The DOJ’s suit was a rare challenge to a “vertical” merger combing two companies operating at different levels of a supply chain. AT&T is a video distribution company that operates two traditional multi-channel video programming distributors (“MVPDs”), DirecTV (a satellite programming provider), and U-verse (a cable programming provider).1 Time Warner is a video content creator and programmer that operates three units: Warner Bros., Turner Broadcasting, and HBO.2 Turner packages content into several channels or networks (such as TNT, TBS, and CNN) and licenses it to MVPDs.3

At trial, the DOJ argued that the acquisition would violate Section 7 of the Clayton Act and harm competition in three ways. First, the DOJ alleged that, after the acquisition, Turner would have greater bargaining leverage to extract higher fees from rival MVPDs because lost advertising and fees resulting from a “blackout” (where programming is pulled from an MVPD because no license agreement is reached) would be partially offset by revenue from subscribers switching to AT&T’s MVPDs.4 Second, the DOJ alleged that AT&T, either unilaterally or in conjunction with Comcast-NBCU, would interfere with the development of virtual MVPDs (such as Sling TV or YouTube TV) through unfavorable licensing practices.5 Finally, the DOJ alleged that AT&T would prevent rival MVPDs from using HBO as a promotional tool to attract and retain customers.6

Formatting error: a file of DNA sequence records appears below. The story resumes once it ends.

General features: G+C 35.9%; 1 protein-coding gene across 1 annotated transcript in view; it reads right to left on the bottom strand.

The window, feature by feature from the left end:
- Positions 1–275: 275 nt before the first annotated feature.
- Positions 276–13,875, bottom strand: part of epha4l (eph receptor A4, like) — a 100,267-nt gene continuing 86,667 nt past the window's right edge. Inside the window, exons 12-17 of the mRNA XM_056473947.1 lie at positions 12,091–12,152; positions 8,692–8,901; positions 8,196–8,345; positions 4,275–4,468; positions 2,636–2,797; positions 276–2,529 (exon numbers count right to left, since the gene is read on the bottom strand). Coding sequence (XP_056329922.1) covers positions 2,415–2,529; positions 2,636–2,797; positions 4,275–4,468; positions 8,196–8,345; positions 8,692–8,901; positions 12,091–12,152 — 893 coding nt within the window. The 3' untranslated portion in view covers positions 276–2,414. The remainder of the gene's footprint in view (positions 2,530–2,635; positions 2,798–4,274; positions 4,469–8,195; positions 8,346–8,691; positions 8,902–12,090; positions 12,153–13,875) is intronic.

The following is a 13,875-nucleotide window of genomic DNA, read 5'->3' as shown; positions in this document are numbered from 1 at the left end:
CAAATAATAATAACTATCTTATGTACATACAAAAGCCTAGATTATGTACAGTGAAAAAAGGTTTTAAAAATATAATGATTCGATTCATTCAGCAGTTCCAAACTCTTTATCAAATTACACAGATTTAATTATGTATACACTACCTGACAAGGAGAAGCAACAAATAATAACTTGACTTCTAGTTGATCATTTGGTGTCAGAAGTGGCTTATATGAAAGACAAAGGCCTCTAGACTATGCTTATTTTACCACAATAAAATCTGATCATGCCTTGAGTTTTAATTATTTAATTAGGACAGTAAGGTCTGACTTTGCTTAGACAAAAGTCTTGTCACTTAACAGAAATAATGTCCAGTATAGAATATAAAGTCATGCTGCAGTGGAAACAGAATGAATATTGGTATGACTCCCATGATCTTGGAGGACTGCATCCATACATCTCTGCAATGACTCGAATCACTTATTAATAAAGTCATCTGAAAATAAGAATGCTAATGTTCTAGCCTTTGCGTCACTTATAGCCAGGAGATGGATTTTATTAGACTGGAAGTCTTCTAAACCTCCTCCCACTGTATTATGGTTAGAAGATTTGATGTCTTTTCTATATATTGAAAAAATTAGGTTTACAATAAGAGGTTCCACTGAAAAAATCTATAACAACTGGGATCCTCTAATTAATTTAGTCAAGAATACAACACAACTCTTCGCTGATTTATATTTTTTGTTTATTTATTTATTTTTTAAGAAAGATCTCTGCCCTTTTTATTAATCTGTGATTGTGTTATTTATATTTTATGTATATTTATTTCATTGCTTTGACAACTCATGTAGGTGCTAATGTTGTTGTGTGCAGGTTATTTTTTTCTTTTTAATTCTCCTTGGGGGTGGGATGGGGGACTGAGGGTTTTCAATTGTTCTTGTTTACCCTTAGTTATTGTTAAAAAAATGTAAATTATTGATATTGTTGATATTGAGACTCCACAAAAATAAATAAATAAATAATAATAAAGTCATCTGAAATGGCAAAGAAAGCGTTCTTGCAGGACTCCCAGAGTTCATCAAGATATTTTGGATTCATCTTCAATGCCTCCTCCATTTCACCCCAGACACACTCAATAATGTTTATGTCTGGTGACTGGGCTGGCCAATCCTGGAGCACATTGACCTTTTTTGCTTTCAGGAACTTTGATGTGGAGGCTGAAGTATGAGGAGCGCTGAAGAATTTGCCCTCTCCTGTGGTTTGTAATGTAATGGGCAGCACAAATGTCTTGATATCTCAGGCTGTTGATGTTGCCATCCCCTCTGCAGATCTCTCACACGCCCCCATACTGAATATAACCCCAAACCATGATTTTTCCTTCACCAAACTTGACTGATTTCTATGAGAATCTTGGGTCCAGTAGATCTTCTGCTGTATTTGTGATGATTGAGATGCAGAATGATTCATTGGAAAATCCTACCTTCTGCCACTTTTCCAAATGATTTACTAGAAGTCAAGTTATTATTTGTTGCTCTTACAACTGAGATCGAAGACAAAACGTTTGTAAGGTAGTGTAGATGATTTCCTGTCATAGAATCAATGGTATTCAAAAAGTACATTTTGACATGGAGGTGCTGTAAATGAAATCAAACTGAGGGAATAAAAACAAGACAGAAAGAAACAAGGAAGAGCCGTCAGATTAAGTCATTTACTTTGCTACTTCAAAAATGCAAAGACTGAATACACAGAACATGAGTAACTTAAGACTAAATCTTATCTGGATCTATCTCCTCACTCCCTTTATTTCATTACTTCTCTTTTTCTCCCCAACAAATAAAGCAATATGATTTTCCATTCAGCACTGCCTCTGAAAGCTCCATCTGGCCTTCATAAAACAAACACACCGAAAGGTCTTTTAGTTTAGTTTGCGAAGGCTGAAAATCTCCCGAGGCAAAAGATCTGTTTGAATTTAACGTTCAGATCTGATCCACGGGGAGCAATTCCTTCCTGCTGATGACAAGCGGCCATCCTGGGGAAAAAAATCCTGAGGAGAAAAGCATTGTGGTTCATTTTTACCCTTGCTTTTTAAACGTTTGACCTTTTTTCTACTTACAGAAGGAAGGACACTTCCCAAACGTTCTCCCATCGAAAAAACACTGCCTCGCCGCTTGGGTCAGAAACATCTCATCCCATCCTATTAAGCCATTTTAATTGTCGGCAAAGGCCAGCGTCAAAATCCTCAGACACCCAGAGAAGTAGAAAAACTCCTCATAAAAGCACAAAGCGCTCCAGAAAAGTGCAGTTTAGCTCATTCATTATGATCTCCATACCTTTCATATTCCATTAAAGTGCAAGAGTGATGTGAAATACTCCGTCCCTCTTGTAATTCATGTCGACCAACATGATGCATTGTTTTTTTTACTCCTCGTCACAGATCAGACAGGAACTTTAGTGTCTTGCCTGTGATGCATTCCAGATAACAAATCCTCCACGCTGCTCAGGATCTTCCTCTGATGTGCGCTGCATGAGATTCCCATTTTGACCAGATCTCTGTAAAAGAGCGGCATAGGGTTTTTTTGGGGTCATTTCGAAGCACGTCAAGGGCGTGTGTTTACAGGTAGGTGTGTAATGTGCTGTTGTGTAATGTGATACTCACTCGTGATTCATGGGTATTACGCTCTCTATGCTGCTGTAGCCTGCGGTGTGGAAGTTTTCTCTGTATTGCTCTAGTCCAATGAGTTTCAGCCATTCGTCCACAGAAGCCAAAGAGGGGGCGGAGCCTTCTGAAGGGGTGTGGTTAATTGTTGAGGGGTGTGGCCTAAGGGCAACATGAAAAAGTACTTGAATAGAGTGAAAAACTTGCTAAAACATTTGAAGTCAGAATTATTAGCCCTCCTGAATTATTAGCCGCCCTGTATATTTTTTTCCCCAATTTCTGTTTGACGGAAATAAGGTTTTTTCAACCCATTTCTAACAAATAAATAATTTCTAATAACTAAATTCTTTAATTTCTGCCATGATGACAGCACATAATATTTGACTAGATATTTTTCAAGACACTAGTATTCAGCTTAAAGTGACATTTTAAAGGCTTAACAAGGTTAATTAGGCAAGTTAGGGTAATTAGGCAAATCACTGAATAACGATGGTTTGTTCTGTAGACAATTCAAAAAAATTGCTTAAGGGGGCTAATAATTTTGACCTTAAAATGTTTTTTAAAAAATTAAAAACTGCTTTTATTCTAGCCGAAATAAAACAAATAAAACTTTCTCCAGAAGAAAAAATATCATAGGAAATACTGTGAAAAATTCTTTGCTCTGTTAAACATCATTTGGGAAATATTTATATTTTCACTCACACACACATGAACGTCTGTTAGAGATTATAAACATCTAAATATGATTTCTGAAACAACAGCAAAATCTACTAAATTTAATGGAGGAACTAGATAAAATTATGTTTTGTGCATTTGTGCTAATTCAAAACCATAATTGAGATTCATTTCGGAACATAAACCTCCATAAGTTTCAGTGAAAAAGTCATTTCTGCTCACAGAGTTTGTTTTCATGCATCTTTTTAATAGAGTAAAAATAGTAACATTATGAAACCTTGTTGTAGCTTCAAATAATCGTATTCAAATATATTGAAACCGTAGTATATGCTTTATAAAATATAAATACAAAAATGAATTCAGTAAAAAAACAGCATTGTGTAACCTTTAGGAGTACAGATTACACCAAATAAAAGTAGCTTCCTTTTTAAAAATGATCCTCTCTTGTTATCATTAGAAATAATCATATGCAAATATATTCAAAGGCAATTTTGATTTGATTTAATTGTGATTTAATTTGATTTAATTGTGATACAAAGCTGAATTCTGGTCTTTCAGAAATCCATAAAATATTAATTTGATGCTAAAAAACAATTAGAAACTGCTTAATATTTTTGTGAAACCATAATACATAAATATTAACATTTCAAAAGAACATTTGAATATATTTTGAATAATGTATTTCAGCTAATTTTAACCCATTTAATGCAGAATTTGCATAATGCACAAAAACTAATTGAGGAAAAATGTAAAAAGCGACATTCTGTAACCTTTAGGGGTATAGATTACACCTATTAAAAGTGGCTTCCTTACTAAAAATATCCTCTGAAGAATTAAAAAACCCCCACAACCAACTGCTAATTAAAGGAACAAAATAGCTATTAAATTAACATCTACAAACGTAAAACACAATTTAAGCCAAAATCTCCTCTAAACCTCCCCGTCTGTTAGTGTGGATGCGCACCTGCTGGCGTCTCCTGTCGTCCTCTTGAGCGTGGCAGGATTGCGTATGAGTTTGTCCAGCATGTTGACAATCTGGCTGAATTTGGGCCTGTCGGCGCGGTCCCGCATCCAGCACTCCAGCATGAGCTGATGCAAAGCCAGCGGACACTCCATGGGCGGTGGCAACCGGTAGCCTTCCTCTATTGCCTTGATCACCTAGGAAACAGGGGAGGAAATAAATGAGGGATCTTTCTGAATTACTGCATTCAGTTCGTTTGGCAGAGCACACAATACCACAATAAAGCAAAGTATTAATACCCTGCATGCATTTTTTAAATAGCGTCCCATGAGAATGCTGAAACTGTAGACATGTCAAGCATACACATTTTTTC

On June 12, 2018, Judge Richard Leon of the U.S. District Court for the District of Columbia ruled in favor of the merging parties on all three theories. The district court applied the standard burden-shifting framework set out in United States v. Baker Hughes,7 whereby the government must first establish a prima facie case that a merger will substantially lessen competition in the relevant market. In horizontal mergers, this burden may be met through evidence of significant increases in concentration in the relevant market. This structural presumption is unavailable in vertical merger cases, where concentrations do not change immediately after the merger, and so the government must make a “fact-specific” showing that the merger would likely harm competition.8 Once this initial showing is made, the burden shifts to the merging parties to produce evidence that the procompetitive effects of the merger outweigh any anticompetitive effects. Upon rebuttal, the “burden of producing additional evidence of anticompetitive effects shifts to the government, and merges with the ultimate burden of persuasion, which remains with the government at all times.”9